Interesting initiative from KPK–fund-raising via social media networks. Reformasi reports:
Parliamentarians initially resisted a budget request from the Anti-Corruption Commission (KPK) for additional office space, and this prompted a voluntary fund‑raising effort for the KPK via social media. The fanfare may compel parliamentarians to relent and accede to the KPK request, which will enable the commission to expand. The episode shows that the KPK – fortified by its track record and bolstered by social networks – constitutes a potent political force.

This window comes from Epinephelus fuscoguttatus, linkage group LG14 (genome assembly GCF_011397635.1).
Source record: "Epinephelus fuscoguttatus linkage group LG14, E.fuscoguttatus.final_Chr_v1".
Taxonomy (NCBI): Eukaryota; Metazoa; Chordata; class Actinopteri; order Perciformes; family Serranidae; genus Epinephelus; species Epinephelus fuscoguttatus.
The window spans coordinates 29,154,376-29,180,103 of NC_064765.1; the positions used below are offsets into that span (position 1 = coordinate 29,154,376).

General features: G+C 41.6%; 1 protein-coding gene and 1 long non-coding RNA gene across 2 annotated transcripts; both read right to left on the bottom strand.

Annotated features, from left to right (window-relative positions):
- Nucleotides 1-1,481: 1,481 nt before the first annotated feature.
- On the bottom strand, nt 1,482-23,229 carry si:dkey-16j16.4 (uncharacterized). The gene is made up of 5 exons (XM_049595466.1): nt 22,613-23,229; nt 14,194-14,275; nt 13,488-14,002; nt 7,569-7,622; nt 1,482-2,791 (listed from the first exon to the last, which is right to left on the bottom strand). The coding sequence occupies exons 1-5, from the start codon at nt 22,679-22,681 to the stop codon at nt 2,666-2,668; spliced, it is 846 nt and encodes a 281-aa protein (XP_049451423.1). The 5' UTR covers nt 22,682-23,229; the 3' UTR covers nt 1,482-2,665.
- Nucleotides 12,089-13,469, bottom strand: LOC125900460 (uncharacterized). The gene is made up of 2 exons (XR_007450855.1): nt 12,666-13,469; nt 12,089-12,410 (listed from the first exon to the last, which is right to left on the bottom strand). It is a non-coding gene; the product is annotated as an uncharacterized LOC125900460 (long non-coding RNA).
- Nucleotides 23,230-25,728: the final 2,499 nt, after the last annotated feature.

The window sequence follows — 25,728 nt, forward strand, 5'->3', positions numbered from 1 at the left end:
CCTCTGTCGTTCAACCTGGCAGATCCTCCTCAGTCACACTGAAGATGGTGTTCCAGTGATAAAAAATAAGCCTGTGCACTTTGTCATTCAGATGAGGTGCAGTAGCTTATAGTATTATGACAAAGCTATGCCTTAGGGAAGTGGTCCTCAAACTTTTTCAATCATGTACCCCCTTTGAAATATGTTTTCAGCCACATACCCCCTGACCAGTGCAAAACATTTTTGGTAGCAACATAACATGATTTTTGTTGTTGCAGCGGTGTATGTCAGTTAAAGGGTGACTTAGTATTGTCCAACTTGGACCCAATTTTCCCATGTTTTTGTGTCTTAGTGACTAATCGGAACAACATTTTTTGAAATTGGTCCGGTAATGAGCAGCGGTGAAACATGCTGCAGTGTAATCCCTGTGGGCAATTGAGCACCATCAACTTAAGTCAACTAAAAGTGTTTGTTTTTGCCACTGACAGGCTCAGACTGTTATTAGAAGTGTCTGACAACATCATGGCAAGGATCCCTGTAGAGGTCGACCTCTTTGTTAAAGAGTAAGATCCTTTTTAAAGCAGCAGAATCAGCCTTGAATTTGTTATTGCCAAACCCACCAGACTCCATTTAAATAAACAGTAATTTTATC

As international donor funds decline, national and local civil society groups need to change their fund-raising models. Social media could provide the infrastructure for this. Imagine, for example, if everyone who “liked” ICW’s facebook profile could also choose to have a few thousand rupiah deducted from their debit cards each month. Not only would it provide a sustainable and politically diffuse source of income, it would also provide an interesting accountability mechanisms. This could be negative and positive. Certain high-profile activities (organizations) are more likely to receive “likes” and therefore funds; whereas less exciting but important activities–like legal and data analysis–are less likely to draw “likes”. Ideally the exciting stuff would cross-subsidize the boring stuff within an organization. But it could be that organizations specialise (in the exciting stuff) and the boring (but important stuff) gets left behind. This requires discerning “likers”, I guess.
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